Company Post

Cyber Samurai LIMB Seeks Worthy Master


Shiny robots and samurais of lore come together whimsically in LIMB an audiovisual installation that uses a robotic arm, lights and sounds to pay homage to the art of swordsmanship. Conceived of by St Petersburg-based collective TRIBE as the prosthetic arm of a giant cyber samurai on the hunt for a worthy master, this time and realm-crossing union is as convincing as it is strange. We spoke to TRIBE about their potentially dangerous but ultimately rewarding experience bringing this sword-wielding techno-samurai to life and how TouchDesigner fits into their workflow. 

The Installation's "Cast"

Taking their inspiration from ancient swordsmanship and mass-culture characters like Samurai Jack and Star Wars' Darth Maul TRIBE cast the robotic arm as the installation's protagonist. "Without a weapon it was an ordinary robot with some weird moves." TRIBE tells us. "As we gave it a tool - the LED sword - it gained purpose, becoming dangerous and meaningful.
From that moment we had to think twice while programming each move!
The LED PAR (Parabolic Anodized Reflector) light the robot in certain moments, creating tension and placing accents and emphasis and the fog machine creates atmosphere, making the lighting visible and giving it physicality."

Connection Scheme

Derivative: Can you give us a rundown of how this was put together technically?

TRIBE: Everything was controlled via TouchDesigner.  While there's no secret to controlling DMX devices with TouchDesigner, the robot stuff remains a bit of a black art. Mysterious. In this installation, the robot controller receives messages via UDP protocol, parses them and sends the data to the robot. The UDP message is a sequence of coordinates of each joint position. 
We handled all joints as time-sliced channels in CHOPs. Simple Python script translated these channels into the string which was sent to the robot controller via UDP. This method works for the Hyundai robot and it is not considered as "true" real-time, nevertheless it worked for our purposes.
To make it "true" real-time you need to pass the brains of the controller, which can be dangerous considering that we had a weapon attached to it!  
You can move slider, and it moves along with it with ~300ms delay and it can stagger on super fast movements, though the owner of robot told us that if we dig into its brains deeper, we can achieve true real-time without delays and staggering, but it can be very dangerous in our case with LED bar attached to it, so we decided not to take such risks and delayed the light content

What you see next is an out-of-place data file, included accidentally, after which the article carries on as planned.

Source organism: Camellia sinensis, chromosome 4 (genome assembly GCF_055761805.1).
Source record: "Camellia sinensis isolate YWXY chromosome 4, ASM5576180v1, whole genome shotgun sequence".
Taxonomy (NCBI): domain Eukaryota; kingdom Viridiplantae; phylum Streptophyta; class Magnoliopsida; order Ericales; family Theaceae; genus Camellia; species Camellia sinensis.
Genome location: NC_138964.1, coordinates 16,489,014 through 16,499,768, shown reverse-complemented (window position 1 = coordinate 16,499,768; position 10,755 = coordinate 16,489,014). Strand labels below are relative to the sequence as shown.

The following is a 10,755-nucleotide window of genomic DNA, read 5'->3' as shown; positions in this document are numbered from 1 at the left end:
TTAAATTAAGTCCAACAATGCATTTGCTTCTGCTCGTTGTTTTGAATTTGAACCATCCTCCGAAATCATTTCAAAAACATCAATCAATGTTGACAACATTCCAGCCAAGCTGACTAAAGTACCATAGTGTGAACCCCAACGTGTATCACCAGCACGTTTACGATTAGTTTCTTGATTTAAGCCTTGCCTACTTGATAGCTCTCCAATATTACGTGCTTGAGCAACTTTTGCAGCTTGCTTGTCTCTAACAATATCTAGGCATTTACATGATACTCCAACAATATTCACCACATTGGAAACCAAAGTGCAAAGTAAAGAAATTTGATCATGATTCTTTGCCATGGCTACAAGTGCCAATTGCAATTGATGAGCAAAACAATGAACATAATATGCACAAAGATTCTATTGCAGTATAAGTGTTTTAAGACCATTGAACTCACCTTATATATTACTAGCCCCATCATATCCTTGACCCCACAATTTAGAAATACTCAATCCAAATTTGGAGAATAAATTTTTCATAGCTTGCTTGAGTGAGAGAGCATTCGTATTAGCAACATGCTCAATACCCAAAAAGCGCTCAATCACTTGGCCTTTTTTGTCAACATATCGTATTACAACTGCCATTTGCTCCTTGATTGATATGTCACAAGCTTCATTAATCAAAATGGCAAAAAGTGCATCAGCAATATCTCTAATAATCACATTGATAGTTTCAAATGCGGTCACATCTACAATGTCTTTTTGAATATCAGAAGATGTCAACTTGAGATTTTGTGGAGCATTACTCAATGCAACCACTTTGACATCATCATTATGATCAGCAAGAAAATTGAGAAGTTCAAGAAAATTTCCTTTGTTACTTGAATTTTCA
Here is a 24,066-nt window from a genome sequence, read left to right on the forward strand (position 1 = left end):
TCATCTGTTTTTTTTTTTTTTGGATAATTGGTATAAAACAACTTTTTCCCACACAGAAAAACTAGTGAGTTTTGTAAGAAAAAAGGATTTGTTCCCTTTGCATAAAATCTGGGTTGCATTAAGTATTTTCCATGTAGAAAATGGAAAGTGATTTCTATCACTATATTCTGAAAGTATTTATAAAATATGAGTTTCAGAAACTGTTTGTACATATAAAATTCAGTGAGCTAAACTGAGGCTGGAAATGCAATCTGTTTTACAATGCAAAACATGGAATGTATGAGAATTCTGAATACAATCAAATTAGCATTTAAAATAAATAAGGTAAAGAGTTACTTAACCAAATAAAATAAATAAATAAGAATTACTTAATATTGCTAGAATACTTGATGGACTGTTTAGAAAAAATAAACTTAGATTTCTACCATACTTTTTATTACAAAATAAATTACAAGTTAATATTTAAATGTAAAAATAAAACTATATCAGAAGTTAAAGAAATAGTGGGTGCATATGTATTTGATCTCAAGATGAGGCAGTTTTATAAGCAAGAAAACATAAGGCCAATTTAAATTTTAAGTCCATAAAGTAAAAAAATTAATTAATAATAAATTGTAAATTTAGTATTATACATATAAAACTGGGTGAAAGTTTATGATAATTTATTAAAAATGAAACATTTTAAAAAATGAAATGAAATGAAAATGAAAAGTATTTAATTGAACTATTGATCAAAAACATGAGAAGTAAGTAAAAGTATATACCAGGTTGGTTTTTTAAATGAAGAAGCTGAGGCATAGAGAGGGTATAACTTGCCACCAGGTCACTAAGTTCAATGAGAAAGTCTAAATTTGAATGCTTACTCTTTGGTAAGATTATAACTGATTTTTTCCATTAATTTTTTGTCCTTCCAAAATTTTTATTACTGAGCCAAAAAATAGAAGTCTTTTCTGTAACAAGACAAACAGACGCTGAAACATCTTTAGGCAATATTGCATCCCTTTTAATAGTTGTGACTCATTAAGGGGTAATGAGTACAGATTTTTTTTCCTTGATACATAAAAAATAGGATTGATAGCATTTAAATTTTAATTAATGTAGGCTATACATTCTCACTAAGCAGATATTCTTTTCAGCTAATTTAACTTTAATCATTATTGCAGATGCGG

Derivative: Any challenges or anything new you encountered in the process of realizing LIMB? And we always like to know what things in TouchDesigner you would like to see to make it all easier..?

TRIBE: We consider TouchDesigner to be a perfect masterpiece, the quintessence of all softwares. We use it in every project for veeeeeery wide range of tasks. Our programmer Sasha Koggio has established a kind of mental connection with TouchDesigner and it seems like he can do anything with it. He has deep knowledge of TD, so everything always goes smoothly, LIMB wasn't an exception.

It usually happens like this: There's a task > "Hold my beer" > Sasha opens TD > few minutes later > boom > ready!

So we can't even think what could be done better, because we haven't reached the bottleneck of TouchDesigner's capabilities even once so far. We mostly are using it for GLSL, controls, data processing, programming the lights, generative 2d graphics, and interactive stuff.

Derivative: Looking to the future, or past for that matter, are there any other projects you would like to highlight?

TRIBE: We created an epic project for the Interactive Museum at Olympic University in Sochi, Russia. It's an exhibition dedicated to the history of the Olympic Games. The space is 150 square meters with 75 mapped projectors and in at are two big installations which set the tone to all the exhibitions. 

"River of Time" is a projection surface that runs along the perimeter of entire room. Mapped with 30 projectors it cooks in real-time in TouchDesigner on 5 servers with the full resolution of the real-time imagery at approximately 40000x1080 px. The concept is that a lot of photos flow as if in a river through the whole room and visitors to the exhibition can follow its path the whole way along.

Columns were designed as decorative separators between screens that adjust their color to match the nearest area of the River of Time installation.

We also created 6 interactive installations with the Kinect that present the history of the Olympic Games and in honor of the Games, we mapped a sculpture of Zeus with 3 projectors!  Everything was of course made with TouchDesigner. 

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